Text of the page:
Current Issue

A new way of teaching

Nationally, approximately one third of new teachers leave the profession after three years, and urban schools see most of this rapid turnover. Teachers in urban schools are chased out by challenges like poverty, crowded classrooms and low pay.

But, DU is trying to help. The University’s College of Education has partnered with the Boettcher Foundation, the Public Education & Business Coalition, the Rocky Mountain School of Expeditionary Learning and the Adams 12 Five Star and Mapleton school districts in order to prepare high-quality teachers to work in an urban setting.

With nearly $5 million in funding committed by the Boettcher Foundation over the next five years, the Boettcher Teachers Program began in fall 2004. The program provides full scholarships to 12 Boettcher Fellows who, over the next two years, will earn a master’s degree in curriculum and instruction from DU with an emphasis in urban education. The scholarship is contingent upon the fellows’ continuing to teach for three years in a high-need school. By 2006-07, 20 fellows will be admitted to the program annually.

“One main reason teachers leave, especially in urban schools, is because of lack of support and leadership from administration and other teachers,” explains program Director Beth Dorman. In order to prepare teachers who are less likely to burn out, she says, the Boettcher program provides a combination of graduate-level coursework, first-hand teaching experience and mentoring relationships with veteran teachers.

In the first year of the program, Boettcher Fellows are mentored by an experienced teacher, with whom they co-teach. In their second year as graduate students, the fellows work as full-time, paid teachers, and they continue their classroom instruction and mentoring relationships.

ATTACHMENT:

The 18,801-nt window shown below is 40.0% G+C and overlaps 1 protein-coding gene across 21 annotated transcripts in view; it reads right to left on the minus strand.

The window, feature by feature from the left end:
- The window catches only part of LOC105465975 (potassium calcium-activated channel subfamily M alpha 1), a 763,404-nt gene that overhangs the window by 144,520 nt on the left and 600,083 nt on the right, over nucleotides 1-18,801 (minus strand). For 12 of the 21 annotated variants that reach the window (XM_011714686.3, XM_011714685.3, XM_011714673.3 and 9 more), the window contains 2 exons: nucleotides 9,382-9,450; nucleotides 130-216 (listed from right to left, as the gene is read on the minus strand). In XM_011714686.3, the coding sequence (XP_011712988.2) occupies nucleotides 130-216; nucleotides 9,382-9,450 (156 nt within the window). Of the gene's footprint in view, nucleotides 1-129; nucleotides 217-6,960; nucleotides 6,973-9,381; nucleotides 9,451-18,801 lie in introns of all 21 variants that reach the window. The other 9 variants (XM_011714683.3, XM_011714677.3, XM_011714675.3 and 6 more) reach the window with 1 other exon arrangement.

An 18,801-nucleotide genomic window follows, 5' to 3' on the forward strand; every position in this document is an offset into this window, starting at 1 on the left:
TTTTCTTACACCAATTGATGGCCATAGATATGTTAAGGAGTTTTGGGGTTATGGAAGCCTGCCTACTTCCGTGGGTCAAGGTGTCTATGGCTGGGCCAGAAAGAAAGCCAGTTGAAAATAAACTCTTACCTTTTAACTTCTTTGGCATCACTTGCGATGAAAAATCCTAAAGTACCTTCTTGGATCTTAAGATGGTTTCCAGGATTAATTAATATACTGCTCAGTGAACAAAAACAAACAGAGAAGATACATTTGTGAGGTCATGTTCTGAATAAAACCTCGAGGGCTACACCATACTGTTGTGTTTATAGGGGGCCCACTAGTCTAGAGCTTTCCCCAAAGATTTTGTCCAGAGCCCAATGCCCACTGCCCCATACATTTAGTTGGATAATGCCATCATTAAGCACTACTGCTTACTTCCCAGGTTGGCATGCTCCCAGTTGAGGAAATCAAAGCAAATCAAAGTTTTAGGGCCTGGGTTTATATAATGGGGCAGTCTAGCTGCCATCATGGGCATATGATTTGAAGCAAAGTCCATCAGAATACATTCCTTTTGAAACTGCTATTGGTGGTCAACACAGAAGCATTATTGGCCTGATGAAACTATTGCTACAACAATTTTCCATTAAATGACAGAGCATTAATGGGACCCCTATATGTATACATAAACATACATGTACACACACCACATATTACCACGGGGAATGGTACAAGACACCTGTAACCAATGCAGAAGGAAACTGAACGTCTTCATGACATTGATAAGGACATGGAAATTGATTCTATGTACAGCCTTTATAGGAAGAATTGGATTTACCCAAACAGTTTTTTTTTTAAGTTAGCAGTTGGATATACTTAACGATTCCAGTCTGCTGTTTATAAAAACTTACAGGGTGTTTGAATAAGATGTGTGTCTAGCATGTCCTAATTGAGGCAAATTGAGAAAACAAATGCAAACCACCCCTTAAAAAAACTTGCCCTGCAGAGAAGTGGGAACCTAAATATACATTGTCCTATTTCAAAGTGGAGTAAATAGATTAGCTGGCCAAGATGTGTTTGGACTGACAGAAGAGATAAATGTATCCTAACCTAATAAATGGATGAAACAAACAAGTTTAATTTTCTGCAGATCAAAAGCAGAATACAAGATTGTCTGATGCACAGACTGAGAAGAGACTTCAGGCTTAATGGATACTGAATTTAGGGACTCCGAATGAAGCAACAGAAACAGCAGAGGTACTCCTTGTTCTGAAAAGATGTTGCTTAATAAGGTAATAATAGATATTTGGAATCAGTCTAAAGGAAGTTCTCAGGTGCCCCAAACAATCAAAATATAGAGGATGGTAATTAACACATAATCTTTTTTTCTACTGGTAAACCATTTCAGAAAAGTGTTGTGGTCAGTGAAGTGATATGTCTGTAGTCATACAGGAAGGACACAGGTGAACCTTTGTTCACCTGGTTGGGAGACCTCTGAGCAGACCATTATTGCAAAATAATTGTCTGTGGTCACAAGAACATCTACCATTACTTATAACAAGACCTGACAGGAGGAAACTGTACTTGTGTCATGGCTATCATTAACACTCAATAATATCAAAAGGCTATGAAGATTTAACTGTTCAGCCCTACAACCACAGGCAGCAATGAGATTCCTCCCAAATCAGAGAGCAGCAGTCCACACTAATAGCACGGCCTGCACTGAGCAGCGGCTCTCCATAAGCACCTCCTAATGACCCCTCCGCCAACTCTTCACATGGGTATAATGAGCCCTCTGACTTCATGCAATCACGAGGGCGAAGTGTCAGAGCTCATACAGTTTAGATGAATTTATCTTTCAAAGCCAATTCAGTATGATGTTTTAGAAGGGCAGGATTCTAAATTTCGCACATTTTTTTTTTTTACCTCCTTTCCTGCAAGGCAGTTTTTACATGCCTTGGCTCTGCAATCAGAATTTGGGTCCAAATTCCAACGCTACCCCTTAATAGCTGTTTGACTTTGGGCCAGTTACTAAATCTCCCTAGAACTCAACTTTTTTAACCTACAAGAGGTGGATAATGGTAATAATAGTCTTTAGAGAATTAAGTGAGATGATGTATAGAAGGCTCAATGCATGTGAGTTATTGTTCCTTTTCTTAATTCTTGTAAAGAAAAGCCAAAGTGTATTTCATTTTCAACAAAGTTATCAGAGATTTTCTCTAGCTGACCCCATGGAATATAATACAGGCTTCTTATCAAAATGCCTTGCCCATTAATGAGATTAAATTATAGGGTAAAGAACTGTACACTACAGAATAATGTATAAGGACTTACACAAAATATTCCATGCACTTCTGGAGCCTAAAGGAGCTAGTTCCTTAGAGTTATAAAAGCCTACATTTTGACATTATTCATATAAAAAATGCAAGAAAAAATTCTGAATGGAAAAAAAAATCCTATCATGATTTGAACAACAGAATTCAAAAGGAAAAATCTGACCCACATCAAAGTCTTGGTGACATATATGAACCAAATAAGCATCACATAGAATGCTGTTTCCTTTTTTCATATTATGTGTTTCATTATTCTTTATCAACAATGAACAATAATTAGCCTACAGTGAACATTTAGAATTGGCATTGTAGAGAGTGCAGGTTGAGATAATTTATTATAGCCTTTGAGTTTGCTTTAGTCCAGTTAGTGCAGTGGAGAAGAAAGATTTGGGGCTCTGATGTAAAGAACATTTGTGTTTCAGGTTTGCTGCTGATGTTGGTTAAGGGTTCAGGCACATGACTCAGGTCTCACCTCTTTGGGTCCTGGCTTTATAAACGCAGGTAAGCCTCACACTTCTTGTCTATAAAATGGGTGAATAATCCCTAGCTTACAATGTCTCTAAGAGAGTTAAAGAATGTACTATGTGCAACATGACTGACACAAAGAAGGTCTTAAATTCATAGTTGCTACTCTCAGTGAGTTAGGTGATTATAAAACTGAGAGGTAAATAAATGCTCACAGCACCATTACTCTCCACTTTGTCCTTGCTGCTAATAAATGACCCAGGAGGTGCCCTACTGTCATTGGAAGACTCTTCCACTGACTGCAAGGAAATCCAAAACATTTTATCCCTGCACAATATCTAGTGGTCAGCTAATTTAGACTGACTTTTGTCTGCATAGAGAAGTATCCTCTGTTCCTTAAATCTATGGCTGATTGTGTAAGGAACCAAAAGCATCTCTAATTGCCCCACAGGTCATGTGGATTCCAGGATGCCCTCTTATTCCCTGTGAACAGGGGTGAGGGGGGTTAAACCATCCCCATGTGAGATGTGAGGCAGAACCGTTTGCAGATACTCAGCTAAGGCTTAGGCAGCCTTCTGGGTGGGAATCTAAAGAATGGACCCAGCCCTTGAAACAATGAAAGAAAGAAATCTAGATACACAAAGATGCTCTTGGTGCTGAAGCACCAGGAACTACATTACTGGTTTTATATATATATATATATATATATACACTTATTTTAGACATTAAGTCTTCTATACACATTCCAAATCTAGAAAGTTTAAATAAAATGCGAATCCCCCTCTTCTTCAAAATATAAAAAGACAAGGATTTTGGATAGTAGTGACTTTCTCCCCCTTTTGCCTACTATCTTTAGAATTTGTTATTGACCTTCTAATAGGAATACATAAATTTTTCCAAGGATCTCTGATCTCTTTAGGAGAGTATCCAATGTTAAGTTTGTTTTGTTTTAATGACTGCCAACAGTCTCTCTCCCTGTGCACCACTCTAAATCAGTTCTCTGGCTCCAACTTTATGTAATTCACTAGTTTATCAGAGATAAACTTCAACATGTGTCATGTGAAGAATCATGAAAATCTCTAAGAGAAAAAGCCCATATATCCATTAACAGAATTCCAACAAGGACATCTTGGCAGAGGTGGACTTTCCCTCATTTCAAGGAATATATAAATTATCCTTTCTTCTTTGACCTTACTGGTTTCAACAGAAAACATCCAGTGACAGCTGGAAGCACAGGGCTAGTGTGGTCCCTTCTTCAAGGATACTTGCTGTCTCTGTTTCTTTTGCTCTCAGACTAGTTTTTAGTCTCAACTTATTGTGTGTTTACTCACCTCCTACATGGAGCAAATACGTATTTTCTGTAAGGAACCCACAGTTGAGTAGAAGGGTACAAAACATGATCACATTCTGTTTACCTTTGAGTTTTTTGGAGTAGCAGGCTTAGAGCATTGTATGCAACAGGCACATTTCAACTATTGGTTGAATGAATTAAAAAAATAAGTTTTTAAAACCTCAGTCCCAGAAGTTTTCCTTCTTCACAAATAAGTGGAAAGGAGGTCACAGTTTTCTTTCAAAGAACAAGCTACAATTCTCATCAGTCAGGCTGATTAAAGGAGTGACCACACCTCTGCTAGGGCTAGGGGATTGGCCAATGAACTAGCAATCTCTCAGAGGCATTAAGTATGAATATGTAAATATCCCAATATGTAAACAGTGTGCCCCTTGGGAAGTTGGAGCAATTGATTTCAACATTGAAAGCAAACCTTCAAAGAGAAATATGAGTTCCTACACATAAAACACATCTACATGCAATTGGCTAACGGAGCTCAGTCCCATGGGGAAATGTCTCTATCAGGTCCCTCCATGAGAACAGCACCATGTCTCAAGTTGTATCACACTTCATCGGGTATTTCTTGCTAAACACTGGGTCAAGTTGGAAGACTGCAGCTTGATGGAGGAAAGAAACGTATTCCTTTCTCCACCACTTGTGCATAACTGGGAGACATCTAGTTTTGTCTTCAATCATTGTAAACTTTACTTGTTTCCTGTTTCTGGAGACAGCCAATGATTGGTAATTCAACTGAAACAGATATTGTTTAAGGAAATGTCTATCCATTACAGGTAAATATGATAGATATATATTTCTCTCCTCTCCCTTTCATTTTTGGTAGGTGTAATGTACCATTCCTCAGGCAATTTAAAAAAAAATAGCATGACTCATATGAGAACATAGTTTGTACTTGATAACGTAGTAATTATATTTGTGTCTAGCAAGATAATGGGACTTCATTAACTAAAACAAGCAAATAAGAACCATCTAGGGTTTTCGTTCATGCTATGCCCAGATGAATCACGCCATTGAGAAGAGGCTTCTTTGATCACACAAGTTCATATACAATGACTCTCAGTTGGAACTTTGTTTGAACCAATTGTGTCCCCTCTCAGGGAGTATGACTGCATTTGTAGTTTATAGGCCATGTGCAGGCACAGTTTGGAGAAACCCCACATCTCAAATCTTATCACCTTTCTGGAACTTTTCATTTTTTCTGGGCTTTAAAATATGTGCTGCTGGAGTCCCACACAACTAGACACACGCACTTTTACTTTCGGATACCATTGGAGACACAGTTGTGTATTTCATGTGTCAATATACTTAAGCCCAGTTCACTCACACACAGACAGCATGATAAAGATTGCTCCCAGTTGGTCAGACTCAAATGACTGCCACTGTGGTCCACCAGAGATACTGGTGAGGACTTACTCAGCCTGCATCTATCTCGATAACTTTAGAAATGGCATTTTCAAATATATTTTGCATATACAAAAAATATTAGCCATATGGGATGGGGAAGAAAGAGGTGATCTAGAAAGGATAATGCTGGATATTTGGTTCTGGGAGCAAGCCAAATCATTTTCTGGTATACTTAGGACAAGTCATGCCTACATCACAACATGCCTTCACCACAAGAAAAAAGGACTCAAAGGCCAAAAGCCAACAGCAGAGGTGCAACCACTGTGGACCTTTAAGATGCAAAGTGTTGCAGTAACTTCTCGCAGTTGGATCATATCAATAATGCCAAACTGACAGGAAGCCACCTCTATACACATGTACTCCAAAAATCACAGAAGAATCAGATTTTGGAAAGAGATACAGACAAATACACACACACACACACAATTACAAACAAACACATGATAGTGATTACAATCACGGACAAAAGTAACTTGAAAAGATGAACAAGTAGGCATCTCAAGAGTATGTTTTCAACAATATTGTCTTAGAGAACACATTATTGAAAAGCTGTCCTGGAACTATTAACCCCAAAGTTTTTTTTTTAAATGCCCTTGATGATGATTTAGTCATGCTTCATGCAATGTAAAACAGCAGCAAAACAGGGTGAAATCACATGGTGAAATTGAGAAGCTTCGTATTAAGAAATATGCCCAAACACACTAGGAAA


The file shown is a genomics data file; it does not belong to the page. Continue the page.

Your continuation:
The Boettcher Program is firmly grounded on the belief that every child can learn and achieve at a high level, notes College of Education Dean Ginger Maloney. To help their students achieve, fellows are taught to use engaging teaching methods that focus on discussion and problem solving rather than lectures. To further improve student learning, they employ alternative classroom setups where, for example, desks may be grouped together or face one another rather than being lined up in traditional forward-facing rows.

“It’s invaluable to be getting first-hand experience at the same time we’re learning theory that applies to what we’re doing,” says Boettcher Fellow Kim Sanchez-Cawthorn, who is teaching Spanish at Thornton High School.

The coursework and hands-on experience make for a rigorous program. During the first year, fellows work in the classroom three to four days a week in addition to being full-time students themselves. “It’s really, really intense,” Dorman says.

At the completion of their degree and apprenticeship, the fellows will begin fulfilling their three-year teaching commitments.

While the program benefits its fellows, it also is designed to effect positive change in the schools where the fellows are teaching. “We hope the kids will be the real beneficiaries of this program,” Maloney says. “Preparing great teachers for these kids means they will have opportunities in the future that they wouldn’t have had without a quality education.”

Because the Boettcher Program curriculum has been designed in partnership with school districts and other organizations, fellows experience a unique and relevant blend of theory and practical experience, Maloney adds. The partnership also provides an opportunity for the College of Education to become deeply engaged in the critical issues being faced by metro Denver schools.

“There are no silver bullets to fix our urban public schools,” Maloney says. “School reform takes the concerted and sustained efforts of all of us, and the Boettcher Teachers Program is a cutting edge example of a community collaboration that will make a real difference for kids.”

Comments are closed.